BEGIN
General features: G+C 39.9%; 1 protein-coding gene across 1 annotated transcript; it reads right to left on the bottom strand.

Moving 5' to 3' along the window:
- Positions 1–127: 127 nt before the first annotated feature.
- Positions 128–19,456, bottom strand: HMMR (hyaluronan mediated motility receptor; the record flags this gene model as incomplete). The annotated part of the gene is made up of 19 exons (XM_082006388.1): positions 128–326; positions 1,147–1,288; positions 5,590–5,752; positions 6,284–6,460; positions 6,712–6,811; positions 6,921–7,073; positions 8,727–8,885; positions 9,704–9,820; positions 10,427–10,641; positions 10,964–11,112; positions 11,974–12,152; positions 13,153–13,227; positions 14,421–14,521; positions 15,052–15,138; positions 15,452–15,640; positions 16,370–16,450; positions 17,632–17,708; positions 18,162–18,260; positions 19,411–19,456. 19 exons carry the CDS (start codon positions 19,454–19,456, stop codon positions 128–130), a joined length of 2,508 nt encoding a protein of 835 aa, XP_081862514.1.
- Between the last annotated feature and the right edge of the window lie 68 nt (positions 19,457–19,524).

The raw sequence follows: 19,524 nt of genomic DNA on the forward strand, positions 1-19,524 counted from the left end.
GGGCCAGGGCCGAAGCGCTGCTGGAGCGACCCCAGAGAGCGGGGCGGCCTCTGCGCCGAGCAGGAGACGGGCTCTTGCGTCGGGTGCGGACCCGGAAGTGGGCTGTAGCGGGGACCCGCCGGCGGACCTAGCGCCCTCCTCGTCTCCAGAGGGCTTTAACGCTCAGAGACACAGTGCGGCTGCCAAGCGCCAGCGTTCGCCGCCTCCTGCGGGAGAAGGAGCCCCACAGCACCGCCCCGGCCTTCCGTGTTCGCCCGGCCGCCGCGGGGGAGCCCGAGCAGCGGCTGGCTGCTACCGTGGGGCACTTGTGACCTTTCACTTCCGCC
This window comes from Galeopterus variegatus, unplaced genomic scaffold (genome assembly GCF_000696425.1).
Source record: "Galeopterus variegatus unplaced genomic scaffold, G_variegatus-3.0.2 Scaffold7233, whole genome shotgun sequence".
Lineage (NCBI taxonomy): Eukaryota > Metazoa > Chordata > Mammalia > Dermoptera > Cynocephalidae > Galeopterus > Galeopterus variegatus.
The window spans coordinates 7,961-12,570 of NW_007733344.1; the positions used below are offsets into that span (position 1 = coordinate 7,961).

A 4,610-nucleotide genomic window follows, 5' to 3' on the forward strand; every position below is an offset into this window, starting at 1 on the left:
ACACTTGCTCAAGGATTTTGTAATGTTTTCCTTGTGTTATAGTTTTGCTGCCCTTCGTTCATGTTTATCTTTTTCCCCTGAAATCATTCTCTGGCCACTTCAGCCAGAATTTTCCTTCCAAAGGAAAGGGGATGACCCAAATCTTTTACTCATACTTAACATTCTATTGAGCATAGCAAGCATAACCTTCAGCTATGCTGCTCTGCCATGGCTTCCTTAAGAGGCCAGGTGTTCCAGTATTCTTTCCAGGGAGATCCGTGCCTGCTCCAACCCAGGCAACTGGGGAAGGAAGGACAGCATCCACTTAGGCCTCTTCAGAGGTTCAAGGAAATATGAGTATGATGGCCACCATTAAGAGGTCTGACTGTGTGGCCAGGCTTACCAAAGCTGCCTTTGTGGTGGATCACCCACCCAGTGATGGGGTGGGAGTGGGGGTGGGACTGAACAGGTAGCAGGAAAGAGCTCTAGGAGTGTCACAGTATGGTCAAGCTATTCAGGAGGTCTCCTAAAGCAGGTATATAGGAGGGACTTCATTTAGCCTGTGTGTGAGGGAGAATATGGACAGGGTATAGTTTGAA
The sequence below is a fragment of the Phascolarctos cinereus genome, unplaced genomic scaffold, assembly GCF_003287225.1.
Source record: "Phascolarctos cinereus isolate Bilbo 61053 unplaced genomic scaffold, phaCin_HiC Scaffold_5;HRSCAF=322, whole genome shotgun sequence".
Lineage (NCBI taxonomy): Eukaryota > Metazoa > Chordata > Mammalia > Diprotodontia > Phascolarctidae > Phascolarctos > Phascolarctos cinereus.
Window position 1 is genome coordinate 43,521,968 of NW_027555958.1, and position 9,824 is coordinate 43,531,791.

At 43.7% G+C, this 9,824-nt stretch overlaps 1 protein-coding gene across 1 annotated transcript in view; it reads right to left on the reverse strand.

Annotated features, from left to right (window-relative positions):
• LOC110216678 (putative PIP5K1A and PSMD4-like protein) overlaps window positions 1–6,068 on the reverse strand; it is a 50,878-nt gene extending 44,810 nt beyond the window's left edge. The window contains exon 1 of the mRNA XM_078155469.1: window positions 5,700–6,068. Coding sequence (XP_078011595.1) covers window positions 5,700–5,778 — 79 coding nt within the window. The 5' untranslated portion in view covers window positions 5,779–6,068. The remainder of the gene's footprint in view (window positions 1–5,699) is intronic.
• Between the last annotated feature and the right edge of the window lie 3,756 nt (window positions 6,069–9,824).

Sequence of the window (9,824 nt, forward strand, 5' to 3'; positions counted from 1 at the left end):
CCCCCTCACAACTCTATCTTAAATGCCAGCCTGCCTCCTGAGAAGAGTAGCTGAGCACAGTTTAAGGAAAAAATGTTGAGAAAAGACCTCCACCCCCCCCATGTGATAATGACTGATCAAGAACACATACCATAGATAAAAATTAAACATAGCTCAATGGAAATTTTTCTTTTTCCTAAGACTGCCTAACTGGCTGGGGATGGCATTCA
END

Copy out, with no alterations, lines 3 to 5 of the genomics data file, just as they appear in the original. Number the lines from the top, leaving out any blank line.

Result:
- Positions 1–127: 127 nt before the first annotated feature.
- Positions 128–19,456, bottom strand: HMMR (hyaluronan mediated motility receptor; the record flags this gene model as incomplete). The annotated part of the gene is made up of 19 exons (XM_082006388.1): positions 128–326; positions 1,147–1,288; positions 5,590–5,752; positions 6,284–6,460; positions 6,712–6,811; positions 6,921–7,073; positions 8,727–8,885; positions 9,704–9,820; positions 10,427–10,641; positions 10,964–11,112; positions 11,974–12,152; positions 13,153–13,227; positions 14,421–14,521; positions 15,052–15,138; positions 15,452–15,640; positions 16,370–16,450; positions 17,632–17,708; positions 18,162–18,260; positions 19,411–19,456. 19 exons carry the CDS (start codon positions 19,454–19,456, stop codon positions 128–130), a joined length of 2,508 nt encoding a protein of 835 aa, XP_081862514.1.
- Between the last annotated feature and the right edge of the window lie 68 nt (positions 19,457–19,524).